auditory cortex

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Related to Primary auditory cortex: auditory association area, Primary visual cortex

au·di·to·ry cor·tex

the region of the cerebral cortex that receives the auditory radiation from the medial geniculate body, a thalamic cell group receiving auditory input from the cochlear nuclei in the rhombencephalon; it corresponds approximately to Brodmann areas 41 and 42 and is tonotopically organized.
Synonym(s): auditory area

auditory cortex

au·di·to·ry cor·tex

(aw'di-tōr-ē kōr'teks)
The region of the cerebral cortex that receives the auditory radiation from the medial geniculate body, a thalamic cell group receiving auditory input from the cochlear nuclei in the rhombencephalon.
Synonym(s): auditory area.
References in periodicals archive ?
Current functional models of the primary auditory cortex [25,27] suggest that the information extracted from the acoustic signal by the brainstem and thalamic processing stages is represented at the cortical level as clusters of spectral and harmonic patterns across a range of time scales, often referred to as spectrotemporal receptive fields (STRFs).
The involvement of multiple cortical areas is consistent with Musiek and Pinheiro's hypothesis that good performance on this task requires not only the effective processing of frequency at the level of the cochlea and the brainstem but also the faithful transmission of this information to the primary auditory cortex for coding as a series of discrete auditory objects with unique frequency content [39].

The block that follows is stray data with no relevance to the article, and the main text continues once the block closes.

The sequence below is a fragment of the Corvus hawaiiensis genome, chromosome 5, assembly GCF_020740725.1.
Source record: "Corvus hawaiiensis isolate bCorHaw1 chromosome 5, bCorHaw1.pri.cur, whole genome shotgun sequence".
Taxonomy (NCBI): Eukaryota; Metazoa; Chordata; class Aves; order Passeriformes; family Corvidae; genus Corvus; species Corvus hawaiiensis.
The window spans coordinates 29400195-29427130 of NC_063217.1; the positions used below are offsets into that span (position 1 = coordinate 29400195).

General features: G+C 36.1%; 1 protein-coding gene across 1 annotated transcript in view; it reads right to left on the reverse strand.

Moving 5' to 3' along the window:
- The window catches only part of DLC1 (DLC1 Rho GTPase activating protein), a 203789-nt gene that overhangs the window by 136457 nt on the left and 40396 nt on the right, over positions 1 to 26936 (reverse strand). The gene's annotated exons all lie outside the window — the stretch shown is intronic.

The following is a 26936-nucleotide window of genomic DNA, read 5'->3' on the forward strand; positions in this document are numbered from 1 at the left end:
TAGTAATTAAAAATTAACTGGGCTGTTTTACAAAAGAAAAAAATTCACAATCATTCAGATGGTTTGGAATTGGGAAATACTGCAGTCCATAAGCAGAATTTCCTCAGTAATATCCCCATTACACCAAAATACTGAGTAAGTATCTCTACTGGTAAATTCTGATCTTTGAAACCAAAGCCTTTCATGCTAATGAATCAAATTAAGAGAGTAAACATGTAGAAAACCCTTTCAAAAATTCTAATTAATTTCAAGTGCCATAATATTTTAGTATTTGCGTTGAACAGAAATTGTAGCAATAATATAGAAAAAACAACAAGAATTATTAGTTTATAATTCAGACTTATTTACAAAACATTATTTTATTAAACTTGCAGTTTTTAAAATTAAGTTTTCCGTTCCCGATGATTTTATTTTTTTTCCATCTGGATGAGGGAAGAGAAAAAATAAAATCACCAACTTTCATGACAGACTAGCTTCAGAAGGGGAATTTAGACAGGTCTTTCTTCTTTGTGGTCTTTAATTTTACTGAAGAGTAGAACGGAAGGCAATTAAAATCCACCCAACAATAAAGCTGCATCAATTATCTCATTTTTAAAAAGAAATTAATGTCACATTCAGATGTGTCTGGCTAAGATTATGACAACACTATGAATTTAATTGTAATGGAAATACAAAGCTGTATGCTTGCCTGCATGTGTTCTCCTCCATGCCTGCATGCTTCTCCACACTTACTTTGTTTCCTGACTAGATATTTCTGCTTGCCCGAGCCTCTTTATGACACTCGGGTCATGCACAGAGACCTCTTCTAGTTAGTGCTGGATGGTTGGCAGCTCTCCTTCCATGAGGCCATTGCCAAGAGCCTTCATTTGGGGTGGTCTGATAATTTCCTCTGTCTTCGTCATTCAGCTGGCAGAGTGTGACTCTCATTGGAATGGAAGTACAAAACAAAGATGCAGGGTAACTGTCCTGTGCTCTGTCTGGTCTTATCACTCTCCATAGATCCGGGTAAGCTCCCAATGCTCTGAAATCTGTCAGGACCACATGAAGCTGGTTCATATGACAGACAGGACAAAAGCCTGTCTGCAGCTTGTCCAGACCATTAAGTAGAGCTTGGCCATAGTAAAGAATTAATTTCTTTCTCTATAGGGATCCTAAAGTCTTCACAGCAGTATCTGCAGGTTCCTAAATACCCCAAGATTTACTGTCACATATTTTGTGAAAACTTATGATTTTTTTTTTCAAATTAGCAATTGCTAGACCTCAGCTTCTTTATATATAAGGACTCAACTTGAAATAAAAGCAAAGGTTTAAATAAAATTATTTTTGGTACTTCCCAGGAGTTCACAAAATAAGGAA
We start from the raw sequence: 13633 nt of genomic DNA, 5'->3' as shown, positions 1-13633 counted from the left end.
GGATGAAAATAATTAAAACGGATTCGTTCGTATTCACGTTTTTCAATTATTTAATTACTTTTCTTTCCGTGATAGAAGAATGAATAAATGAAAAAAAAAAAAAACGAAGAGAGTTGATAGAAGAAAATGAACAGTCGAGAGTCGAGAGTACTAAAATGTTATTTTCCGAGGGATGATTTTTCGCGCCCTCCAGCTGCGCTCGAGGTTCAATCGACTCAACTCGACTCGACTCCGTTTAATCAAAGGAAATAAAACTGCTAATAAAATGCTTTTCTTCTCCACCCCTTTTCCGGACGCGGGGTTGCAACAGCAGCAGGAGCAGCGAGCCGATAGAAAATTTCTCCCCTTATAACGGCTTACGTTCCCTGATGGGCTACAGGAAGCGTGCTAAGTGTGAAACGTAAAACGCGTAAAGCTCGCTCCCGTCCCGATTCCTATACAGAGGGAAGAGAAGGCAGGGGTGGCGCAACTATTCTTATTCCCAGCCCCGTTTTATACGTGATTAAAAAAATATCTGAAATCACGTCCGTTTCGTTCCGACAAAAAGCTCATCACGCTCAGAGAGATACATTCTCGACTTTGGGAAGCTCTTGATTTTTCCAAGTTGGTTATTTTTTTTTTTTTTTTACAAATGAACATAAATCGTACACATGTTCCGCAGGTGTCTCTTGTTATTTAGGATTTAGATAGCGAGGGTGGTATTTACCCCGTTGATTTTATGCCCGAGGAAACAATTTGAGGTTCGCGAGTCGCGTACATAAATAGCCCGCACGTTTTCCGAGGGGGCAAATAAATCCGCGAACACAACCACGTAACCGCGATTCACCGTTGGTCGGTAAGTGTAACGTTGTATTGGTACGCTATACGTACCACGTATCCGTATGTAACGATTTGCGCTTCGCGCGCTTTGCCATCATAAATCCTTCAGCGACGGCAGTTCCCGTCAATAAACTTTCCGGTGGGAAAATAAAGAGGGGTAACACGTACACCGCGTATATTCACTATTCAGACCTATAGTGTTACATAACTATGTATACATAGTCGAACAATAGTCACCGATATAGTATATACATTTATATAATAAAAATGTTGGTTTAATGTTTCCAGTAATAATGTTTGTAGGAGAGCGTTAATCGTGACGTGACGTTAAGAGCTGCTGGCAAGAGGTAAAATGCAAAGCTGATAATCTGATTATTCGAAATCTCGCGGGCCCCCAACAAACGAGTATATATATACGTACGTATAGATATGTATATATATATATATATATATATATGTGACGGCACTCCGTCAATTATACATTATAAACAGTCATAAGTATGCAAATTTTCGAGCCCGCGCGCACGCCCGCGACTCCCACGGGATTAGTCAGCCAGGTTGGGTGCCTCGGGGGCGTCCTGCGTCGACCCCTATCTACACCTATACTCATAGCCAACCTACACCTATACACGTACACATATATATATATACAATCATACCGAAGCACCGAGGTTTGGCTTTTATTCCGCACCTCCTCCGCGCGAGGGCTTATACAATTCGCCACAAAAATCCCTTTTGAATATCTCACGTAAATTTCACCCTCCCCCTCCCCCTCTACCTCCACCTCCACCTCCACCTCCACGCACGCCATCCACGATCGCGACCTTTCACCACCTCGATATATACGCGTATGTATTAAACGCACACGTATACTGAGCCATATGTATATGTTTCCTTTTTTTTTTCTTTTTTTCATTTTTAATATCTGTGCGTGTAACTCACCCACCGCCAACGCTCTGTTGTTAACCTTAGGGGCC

A more recent analysis of 142 children, which includes children studied by Eckert and Lombardino (Leonard, in preparation), identified additional anatomical risk factors for comprehension -- the size of Heschl's first gyrus, the site of primary auditory cortex, and reduced leftward asymmetry of the planum.
The right-sided unilateral tinnitus was likely caused by an acute hemorrhage of a small cavernous angioma that was located adjacent to the contralateral primary auditory cortex.
The primary auditory cortex is a known site of neuronal plasticity, meaning that it undergoes structural and functional changes in response to sensory input from the environment.
Activation levels during passive stimulation were measured within two regions of the brain: the primary auditory cortex (A1) and superior temporal gyrus (STG), a region associated with sentence comprehension.
They also found that the shape of an area known as the left transverse gyrus, which includes the left primary auditory cortex, differed in phoneticians compared to the lay public, but that its shape and size did not correlate with the amount of training a phonetician had undergone.